13 February 2014

External validation

Clevel Grethel, the cook with a slight addiction issue...

I never thought I'd forget how it feels to wait for an expected grade, but guess what, I did. It's only because of the Coursera course (details) that I felt the sensation again: extreme impatience to know what someone else thought of my work -- in this case, a 300-word essay about the Grimm Brothers'  "Kinder- und Hausmärchen"/"Children's and Household Tales" (check out the Lucy Crane translation with her husband's illustrations).

The maximum grade on the essays is 6: they are scored either 1, 2 and 3 on both form and content (with 3 being the highest, rare, and 1 the lowest, also should be rare according to the professor).  My result was a 4 and included some spot-on critiques: yes, I didn't really have a conclusion,  can't fault you for noticing. I could have stated my thesis more bluntly? Well I could have, if I had understood better what is was. The peer reviewers should get points for their reviews! I don't blame anyone for not giving me a 3. Although someone would have given me 2.5s, which was great to hear.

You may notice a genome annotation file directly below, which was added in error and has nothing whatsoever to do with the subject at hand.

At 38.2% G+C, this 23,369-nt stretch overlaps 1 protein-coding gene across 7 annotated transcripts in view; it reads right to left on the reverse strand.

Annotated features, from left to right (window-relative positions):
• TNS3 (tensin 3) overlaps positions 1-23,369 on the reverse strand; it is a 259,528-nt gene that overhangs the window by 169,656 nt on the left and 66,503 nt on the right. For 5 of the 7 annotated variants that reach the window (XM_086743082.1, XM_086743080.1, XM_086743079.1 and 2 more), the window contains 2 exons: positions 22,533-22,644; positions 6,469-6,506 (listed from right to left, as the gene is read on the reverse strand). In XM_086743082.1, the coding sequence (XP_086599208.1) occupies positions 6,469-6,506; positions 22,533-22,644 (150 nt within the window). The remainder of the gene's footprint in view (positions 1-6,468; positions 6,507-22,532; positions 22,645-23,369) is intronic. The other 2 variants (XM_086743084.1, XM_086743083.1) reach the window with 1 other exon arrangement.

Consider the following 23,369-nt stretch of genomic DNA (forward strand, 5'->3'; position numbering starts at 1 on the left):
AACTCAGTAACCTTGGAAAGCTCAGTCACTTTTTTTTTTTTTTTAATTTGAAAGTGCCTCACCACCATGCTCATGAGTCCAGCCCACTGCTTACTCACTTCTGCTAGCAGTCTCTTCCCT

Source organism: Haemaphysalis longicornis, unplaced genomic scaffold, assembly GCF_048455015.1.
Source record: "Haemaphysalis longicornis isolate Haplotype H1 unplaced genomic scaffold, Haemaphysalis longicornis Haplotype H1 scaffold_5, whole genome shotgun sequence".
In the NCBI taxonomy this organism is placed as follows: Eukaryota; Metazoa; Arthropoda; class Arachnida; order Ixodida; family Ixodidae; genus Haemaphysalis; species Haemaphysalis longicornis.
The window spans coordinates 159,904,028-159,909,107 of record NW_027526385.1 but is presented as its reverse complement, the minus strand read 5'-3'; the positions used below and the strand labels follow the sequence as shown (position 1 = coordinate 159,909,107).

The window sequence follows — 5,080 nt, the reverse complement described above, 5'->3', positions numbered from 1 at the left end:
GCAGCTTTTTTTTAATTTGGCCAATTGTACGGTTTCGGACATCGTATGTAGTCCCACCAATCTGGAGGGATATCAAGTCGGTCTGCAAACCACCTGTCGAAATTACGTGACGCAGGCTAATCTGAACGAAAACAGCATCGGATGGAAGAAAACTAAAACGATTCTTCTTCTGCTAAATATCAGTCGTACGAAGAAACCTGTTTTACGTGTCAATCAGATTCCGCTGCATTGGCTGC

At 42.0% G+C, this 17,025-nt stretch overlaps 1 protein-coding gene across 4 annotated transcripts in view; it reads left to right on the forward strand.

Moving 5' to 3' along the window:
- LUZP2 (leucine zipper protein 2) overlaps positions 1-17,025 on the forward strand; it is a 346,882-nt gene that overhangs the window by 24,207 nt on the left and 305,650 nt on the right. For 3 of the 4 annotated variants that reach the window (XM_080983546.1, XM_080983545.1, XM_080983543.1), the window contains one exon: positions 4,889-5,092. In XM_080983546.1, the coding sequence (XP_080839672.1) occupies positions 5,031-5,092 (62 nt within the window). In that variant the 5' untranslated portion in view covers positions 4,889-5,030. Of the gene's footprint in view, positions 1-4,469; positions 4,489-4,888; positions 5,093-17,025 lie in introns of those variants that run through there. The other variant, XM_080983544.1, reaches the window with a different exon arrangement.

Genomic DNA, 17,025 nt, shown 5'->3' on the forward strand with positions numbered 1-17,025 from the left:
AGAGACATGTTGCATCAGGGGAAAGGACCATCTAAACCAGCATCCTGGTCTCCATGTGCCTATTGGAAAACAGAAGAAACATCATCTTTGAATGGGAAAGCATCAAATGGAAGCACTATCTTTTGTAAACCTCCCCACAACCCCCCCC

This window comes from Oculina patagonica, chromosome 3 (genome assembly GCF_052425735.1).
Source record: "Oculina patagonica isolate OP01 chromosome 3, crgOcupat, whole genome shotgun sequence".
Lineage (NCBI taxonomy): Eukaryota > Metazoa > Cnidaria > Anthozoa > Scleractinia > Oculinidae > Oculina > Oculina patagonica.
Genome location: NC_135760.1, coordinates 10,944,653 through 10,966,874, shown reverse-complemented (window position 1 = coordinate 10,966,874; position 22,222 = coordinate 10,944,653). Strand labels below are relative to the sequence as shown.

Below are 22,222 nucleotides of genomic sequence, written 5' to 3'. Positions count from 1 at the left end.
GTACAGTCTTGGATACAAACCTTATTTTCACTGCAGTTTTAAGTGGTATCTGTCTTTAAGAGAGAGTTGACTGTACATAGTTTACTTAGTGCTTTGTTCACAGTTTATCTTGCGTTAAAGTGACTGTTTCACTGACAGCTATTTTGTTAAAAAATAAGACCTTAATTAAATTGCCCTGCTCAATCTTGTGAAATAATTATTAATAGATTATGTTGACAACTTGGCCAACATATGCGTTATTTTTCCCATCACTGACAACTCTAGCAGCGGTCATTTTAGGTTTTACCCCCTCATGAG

My main interests in this course are: the way science fiction and fantasy use food (for example Harker, in Dracula, is a real little foodie), setting (city vs country, anyone?), and the influence of cultural/historical context on both text and the type of fantasies expressed (did you now, for example, that  the Grimm Brothers collected the stories as "folklore" at the time when the urge for German unification was at its peak? Well they did.).

Beyond these things, I'm also interested in what makes these stories and books so appealing and successful on the page. Why did the authors present their stories in the way that they did? Why did they chose a particular style or form? What can I steal learn from them?

Oh yeah, and I wouldn't mind getting a 5 or a 6 on one of these essays.

The Mouse, the Bird and the Sausage... spoiler alert: it does not end well

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